“A template that could be replicated would be a big bang, so to say. Once it is achieved, the whole business will see a snowball effect,” Olli-Pekka Mustonen believes.

“In the real property business, the question is also about who ultimately benefits from an IoT solution. A real property investor will naturally not be enthusiastic about the tenant suddenly needing less space than before. This is directly reflected on the value of the investment. Therefore, a paradigm shift is needed, transitioning from renting space to renting services.  This way the owner can bear risk differently than before,” Penttinen reminds.


The next trend in the real property business is well-being certification. The WELL Building Standard is a classification system that assesses air quality, light, condition of the premises, ergonomics and comfort, for instance. The aim of the standard is to improve the health, work satisfaction and performance of employees.

“A building that promotes well-being will soon be a necessary competitive factor on the job market—companies must keep their premises comfortable and working. This will have an impact on keeping the best specialists in the house, for example. When people enter an office, it will have plenty of plants, running water and carefully designed acoustics. The illumination and air quality have been thoroughly considered. The well-being of an employee is built up of many small factors,” Olli-Pekka Mustonen says.

With tougher competition for talent, employers will have to start attracting them to work for them.  

“The most interesting solutions that I have heard of include connecting a smartwatch to a building or facility. The HR-measuring watch will adjust the illumination and soundscape according to people’s stress levels. When the system detects elevated heart rate, it will, for example, display a calming forest landscape and play natural sounds,” Penttinen explains.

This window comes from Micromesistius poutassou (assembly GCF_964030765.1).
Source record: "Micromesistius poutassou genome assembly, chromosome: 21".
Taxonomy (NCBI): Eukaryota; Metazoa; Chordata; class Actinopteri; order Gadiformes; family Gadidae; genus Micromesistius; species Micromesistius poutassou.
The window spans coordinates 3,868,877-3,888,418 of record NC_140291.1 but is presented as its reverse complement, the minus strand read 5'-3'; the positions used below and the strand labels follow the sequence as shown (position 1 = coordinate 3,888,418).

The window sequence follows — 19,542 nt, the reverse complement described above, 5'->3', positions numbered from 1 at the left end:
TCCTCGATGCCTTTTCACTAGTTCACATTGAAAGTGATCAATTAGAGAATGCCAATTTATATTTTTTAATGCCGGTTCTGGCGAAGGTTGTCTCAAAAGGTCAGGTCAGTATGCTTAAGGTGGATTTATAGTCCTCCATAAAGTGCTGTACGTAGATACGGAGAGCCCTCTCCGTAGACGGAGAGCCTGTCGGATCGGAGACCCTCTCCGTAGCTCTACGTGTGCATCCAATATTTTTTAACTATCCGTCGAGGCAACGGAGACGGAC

According to him, virtual reality may change many a thing at the workplace.

“At home, you will put on the goggles and you will immediately find yourself in a virtual meeting room. Or, in the middle of a really tough meeting, you can walk to the neighbouring room, put on the goggles and relax for a while on a beach, recharging your energy. It will be interesting to see whether virtual reality will become the new normal.”

Niko Penttinen and Olli-Pekka Mustonen believe that we may soon start thinking of ourselves as customers in spaces. Thus, we will start requiring technical solutions at work similar to those that we are accustomed to at home.

Author: Sami Sirkiä
Picture: Jaakko Lukunmaa

CBRE is a global facilities management advisory company that helps building owners, investors and users and municipalities in a comprehensive way. CBRE operates in more than 140 countries, employing more than 100 people in Finland and more than 70,000 globally.


Insights from anonymized data can help you to understand the citizens. From public transport to urban planning, ensure that your services and facilities are based on real needs rather than guesswork.